How would you describe the awareness of the shipping industry when it comes to cyber risk?

RK: The good news is that there is a growing awareness about the risk of maritime cyber-attacks. However, the sector as a whole still doesn’t have a  particularly heightened risk awareness. As no major incident involving a vessel has been reported to date, many in the industry remain complacent about the risks involved, with cyber incidents largely regarded as onshore affairs, even though the number of incidents impacting the shipping industry has been increasing in recent years.

A changing geopolitical scenario could transpose cyber risk into a real threat and if cyber risks are not appropriately addressed, it is only a matter of time before the maritime sector suffers a major cyber-attack on a vessel. The potential for a cyber disruption or a cyber-attack could catastrophically impact the safe navigation of a vessel, both in terms of its position and in terms of its stability and cargo operations. Just imagine if hackers were able to take control of a large container ship on a strategically-important route. They could block transits for a long period of time, causing significant economic damage

What should shipping companies do to best mitigate cyber risk. How can they best protect themselves?

AK: There are a growing number of resources available to help mariners learn about common vulnerabilities. Just one example is the internationally-recognized United States Maritime Resource Center, which assists the industry in cyber awareness, safety and security through evidence-based research.

Then there are an increasing number of cyber security guidelines which can be followed. Last year, the United Nations’ global shipping regulator, the International Maritime Organization (IMO), approved interim guidelines on maritime cyber risk management, which provide high level recommendations on cyber security (see below). Meanwhile, guidelines have also been issued by other important organizations such as BIMCO, CLIA, Intercargo and Intertanko.

There are standard practices that can be implemented to reduce cyber risk, such as defining personnel roles and responsibilities for cyber risk management and identifying the systems, assets and data that, when disrupted, pose risks to ship operations. Ship-owners also need to implement risk control processes and contingency planning, developing and implementing activities necessary to quickly detect a cyber event. Identifying measures to back up and restore cyber systems impacted by a cyber event is obviously crucial.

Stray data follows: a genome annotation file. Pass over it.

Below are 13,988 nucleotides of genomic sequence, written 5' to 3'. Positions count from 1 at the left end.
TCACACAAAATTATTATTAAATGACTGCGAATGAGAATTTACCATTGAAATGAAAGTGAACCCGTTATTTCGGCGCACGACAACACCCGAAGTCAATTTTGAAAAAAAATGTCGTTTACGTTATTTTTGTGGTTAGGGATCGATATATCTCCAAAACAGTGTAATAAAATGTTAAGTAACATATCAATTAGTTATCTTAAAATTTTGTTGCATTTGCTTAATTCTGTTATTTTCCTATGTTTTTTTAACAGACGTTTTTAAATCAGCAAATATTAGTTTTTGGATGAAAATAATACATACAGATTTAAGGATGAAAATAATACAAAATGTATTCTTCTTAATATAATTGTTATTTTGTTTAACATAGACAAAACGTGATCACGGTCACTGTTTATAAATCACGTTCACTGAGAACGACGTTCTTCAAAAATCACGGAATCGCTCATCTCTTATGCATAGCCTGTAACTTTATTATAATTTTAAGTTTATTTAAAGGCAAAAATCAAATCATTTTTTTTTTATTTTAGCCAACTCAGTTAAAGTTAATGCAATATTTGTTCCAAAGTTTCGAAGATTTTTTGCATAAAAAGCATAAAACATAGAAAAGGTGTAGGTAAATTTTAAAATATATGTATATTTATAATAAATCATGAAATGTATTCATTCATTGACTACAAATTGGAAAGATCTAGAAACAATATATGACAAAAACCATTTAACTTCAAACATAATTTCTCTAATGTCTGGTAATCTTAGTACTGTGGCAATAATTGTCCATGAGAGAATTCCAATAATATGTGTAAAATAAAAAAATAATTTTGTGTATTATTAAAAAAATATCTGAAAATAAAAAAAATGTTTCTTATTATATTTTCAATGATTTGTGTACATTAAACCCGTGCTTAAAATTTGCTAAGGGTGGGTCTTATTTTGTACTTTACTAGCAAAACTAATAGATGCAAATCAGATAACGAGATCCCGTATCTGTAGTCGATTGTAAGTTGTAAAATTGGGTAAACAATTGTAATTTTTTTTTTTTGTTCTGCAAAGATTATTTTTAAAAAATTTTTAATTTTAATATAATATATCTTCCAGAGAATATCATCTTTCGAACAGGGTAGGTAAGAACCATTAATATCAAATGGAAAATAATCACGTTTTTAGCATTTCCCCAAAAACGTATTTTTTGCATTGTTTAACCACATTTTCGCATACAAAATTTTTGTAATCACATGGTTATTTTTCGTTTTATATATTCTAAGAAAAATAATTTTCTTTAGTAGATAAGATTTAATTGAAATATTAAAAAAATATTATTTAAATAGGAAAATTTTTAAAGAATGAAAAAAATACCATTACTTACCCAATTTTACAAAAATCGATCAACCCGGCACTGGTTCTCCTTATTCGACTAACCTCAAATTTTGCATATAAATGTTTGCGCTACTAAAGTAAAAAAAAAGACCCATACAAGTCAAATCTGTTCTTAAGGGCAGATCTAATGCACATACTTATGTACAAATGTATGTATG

These are challenging times for the shipping industry. Budgets are tight and there is pressure to delay maintenance and reduce crew levels and training. However,  IT security cannot be put on the backburner. It is vital that investment in cyber risk education and security is not neglected at this time, despite economic pressures, as this risk has the potential to have catastrophic consequences, given the right confluence of events.

What role can regulation play?

RK: Earlier this month (June 16) the IMO made the decision to incorporate cyber risk management on a more permanent footing with the adoption of cyber risk management requirements into the International Safety Management Code (ISM Code). Owners will need to comply with this by the start of 2021 and this means that there will now be a lot of impetus on ship-owners to create a concrete cyber risk management plan.  The largely self-regulated tanker industry is expected to take such steps much before 2021. Many companies are looking at employing a cyber risk officer, with part of the role being to carry out regular stress testing.

How does cyber risk insurance work in the maritime sector? What is covered?

ED: Typically, hull policies would exclude coverage against cyber-attack or any loss arising from a malicious act involving the use of a computer system. Shippers would be encouraged to purchase standalone cyber insurance coverage. Most of the risks for shippers would be similar in nature to other non-marine businesses (ransomware, hacker / privacy breach, etc). In general, marine, as well as general liability (GL) and property, policies expressly exclude cyber. We absolutely recommend that shippers, like other businesses, purchase a standalone cyber policy for these types of risks.

Source: agcs